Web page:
A few breaks in the storm

user-gravatar Headshot

Last November, I wrote about “the perfect storm,” predicting multiple uncontrollable forces converging upon the trucking industry. A year ago, fuel prices were fluctuating, driver shortages parked trucks and shipping rates remained flat. The advice to pare down, get lean and take care of your customer base was taken by many of you. In fact, if you are reading this column a year later, you are probably one of the survivors.

After almost a year of dealing with one set of problems, suddenly the economic storm blew up to hurricane proportions following the Sept.11 terrorist attacks. We are now, shakily, in the “eye of the storm,” and it’s a good time to take stock.

As an old Navy dog once told me, “Smooth seas do not make skillful sailors.” Fortunately, plenty of trucking company owners find bright spots in the otherwise gloomy skies. Because this is a season of giving thanks, here are some things the trucking industry can be thankful for:

Fuel prices. As we go to press, fuel prices are lower than they’ve been all year. Dropping fuel prices can make an immediate improvement to your bottom line. Continue training your drivers to drive for fuel efficiency. Those skills will pay off over time.

Interest rates. Take advantage of low interest rates by considering refinancing where possible.

Hazmat regulations. Some hazmat freight has shifted from rail to truck. Take advantage where you can. Also, this is a good time to review hazmat safety concerns and make sure drivers are thoroughly trained.

Driver pool. As unemployment rolls expand with laid-off aviation, travel and recreation workers, driver shortages decrease. Drivers are more willing to stay put, and turnover costs are significantly down. Take this opportunity to build the team you want instead of one you are forced to take in tighter markets. It’s still important to keep employee morale high because more is asked of them. Don’t cut pay or benefits unless absolutely necessary.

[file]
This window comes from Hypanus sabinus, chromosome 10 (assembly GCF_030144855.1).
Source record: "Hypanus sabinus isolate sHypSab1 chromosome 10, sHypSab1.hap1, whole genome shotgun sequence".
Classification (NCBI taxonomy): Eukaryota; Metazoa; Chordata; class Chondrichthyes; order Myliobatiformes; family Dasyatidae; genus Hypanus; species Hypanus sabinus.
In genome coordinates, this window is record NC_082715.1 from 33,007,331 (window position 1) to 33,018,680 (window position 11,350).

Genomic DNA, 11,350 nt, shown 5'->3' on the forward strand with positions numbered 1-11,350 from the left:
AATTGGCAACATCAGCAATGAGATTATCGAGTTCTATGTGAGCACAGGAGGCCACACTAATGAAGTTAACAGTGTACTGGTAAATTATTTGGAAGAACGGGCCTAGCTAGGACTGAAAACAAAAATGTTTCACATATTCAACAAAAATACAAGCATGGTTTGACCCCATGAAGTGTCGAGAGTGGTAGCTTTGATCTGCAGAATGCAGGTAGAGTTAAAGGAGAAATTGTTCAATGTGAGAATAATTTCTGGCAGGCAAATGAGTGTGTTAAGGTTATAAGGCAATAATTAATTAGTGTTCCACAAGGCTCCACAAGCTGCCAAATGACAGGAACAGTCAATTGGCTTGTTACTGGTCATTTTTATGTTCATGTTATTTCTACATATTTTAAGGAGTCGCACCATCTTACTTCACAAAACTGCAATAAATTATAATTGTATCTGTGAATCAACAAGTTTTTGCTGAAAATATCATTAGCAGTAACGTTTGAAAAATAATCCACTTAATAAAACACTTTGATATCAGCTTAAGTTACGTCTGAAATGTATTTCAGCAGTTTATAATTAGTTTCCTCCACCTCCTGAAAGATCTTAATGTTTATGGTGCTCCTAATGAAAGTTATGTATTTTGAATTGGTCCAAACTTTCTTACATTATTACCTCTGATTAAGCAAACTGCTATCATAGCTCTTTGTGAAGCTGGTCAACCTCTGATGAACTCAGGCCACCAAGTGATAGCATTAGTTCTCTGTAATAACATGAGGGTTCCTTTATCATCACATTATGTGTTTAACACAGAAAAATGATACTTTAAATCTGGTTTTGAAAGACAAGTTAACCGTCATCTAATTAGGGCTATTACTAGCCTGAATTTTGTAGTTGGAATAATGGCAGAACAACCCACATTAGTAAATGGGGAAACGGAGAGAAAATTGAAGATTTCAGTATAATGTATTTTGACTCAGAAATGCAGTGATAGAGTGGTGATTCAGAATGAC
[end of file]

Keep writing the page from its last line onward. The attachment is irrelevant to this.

Market share gains. If you are still in the trucking business, then you probably are going to be one of the survivors. Now is the time to pick up market share from your less fortunate competitors. Increase your share of the pie.

Used truck market. This isn’t exactly a news flash, but there are some great bargains on used trucks. It might also be a good time for your motivated drivers to buy a truck and get their own authority.

Still, we are only in the eye of the storm; the worst may be ahead of us as the economy continues to be a cause of uncertainty. However, adversity makes us stronger, more skillful navigators. Nobody predicted the current conditions, but good leadership through tough times continues to pay off.

Chip Magner is publisher of Commercial Carrier Journal. E-mail Lmagner@eTrucker.com.